In support of their position defendants rely on Weinberger v. Salfi, 422 U.S. 749, 95 S. Ct. 2457, 45 L. Ed. 2d 522 (1975). In that case the Supreme Court held that the provision in the Social Security Act authorizing review of a "final agency decision" in district court constituted a "jurisdictional basis for the District Court's consideration" of the case. Hence, the Court reasoned, members of the plaintiff class who had failed to obtain the final decision of the agency respecting their grievance, had not met the *456 jurisdictional prerequisite to district court litigation.

The specific language relied on by the Court appears in 42 U.S.C. § 405(g):

Any individual, after any final decision of the Secretary made after a hearing to which he was a party, irrespective of the amount in controversy, may obtain a review of such decision by a civil action commenced within sixty days after the mailing to him of notice of the decision or within such further time as the Secretary may allow.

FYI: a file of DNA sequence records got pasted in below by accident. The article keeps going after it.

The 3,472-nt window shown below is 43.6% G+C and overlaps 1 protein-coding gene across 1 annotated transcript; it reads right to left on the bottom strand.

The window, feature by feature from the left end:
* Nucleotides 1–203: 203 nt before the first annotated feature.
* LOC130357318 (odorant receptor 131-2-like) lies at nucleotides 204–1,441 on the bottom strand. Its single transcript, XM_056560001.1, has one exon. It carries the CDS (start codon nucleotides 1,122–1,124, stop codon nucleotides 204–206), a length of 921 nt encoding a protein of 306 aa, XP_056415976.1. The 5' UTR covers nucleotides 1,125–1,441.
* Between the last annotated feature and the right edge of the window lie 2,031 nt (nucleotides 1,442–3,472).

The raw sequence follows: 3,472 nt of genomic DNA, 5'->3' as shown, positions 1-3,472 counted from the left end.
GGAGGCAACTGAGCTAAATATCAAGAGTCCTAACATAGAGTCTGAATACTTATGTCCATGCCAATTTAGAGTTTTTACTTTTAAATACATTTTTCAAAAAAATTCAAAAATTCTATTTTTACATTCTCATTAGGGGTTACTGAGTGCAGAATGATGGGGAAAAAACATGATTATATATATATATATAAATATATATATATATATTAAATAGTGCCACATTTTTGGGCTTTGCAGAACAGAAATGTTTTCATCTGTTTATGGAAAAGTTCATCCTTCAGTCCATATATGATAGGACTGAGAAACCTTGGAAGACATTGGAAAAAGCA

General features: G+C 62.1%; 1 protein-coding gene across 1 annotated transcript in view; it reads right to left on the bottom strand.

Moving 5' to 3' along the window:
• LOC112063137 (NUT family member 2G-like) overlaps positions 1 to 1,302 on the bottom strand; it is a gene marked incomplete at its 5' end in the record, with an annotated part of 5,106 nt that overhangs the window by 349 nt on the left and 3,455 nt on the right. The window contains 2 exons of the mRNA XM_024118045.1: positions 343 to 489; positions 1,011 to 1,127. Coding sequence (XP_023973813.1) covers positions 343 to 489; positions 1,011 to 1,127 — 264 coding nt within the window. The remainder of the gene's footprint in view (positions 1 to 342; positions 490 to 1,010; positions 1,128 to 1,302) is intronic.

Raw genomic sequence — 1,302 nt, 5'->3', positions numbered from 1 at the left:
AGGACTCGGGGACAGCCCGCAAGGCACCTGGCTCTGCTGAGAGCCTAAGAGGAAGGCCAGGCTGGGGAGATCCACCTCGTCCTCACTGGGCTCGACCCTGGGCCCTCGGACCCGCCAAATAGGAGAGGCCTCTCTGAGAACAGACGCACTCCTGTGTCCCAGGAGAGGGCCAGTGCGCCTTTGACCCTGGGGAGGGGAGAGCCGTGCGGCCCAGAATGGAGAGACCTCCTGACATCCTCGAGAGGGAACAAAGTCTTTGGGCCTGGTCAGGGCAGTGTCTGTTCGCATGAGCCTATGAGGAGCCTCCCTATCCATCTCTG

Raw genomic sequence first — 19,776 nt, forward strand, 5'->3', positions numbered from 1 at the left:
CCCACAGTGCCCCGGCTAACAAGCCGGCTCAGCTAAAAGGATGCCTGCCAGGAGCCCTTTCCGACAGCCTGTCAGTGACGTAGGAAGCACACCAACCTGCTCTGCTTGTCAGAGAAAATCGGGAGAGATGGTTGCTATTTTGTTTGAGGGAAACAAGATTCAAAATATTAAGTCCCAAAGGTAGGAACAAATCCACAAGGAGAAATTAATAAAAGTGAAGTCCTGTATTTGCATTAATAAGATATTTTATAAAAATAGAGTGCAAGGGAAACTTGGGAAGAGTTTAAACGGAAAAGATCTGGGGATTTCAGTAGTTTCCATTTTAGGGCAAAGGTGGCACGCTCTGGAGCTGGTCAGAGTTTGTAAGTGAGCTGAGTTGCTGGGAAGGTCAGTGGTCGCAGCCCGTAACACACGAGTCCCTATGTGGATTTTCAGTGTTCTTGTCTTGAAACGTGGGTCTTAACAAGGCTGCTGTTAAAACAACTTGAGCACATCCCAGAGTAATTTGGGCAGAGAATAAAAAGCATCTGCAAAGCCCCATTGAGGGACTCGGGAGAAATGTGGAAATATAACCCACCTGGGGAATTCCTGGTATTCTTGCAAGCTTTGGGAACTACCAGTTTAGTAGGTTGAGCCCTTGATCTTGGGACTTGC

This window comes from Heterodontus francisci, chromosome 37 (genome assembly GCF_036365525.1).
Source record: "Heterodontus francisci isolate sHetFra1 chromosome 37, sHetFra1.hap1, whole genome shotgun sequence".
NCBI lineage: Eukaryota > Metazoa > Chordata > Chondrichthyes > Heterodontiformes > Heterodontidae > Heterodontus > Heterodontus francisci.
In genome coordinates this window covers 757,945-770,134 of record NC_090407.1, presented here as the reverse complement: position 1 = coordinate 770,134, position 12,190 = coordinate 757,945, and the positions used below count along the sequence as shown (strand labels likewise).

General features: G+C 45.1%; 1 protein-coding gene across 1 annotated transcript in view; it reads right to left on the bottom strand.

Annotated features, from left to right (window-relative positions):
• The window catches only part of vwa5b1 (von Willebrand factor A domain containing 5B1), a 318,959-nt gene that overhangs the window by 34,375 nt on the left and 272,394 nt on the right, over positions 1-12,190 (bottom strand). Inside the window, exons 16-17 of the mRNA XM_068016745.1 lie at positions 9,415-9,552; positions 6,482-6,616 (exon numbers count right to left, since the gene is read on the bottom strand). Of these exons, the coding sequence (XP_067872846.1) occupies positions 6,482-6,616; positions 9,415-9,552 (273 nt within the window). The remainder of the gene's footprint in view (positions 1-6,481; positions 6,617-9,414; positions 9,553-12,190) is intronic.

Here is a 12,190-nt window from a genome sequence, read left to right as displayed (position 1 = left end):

Defendants focus on the term "final" in the above passage, arguing that Salfi stands for the general principle that "where any statute `empowers district courts to review a particular type of decision . . . that type being those which are `final' then those potential class members who have not secured such a decision have not met the `statutorily specified jurisdictional prerequisite' and cannot proceed under the statute."

Such a reading of the case is, in this court's view, unnecessarily broad. The Court in Salfi was dealing with a very specific statute designed to accomplish a very specific purpose namely, the resolution of individual claims which arise out of unique and independent factual backgrounds. Noticeably absent in typical Social Security claims are any allegations of systemic deprivations which might make class relief appropriate. It is simply too much to suppose that Congress anticipated class claims arising under the Social Security Act since the Act's entire thrust is toward providing relief on an individual, case by case basis.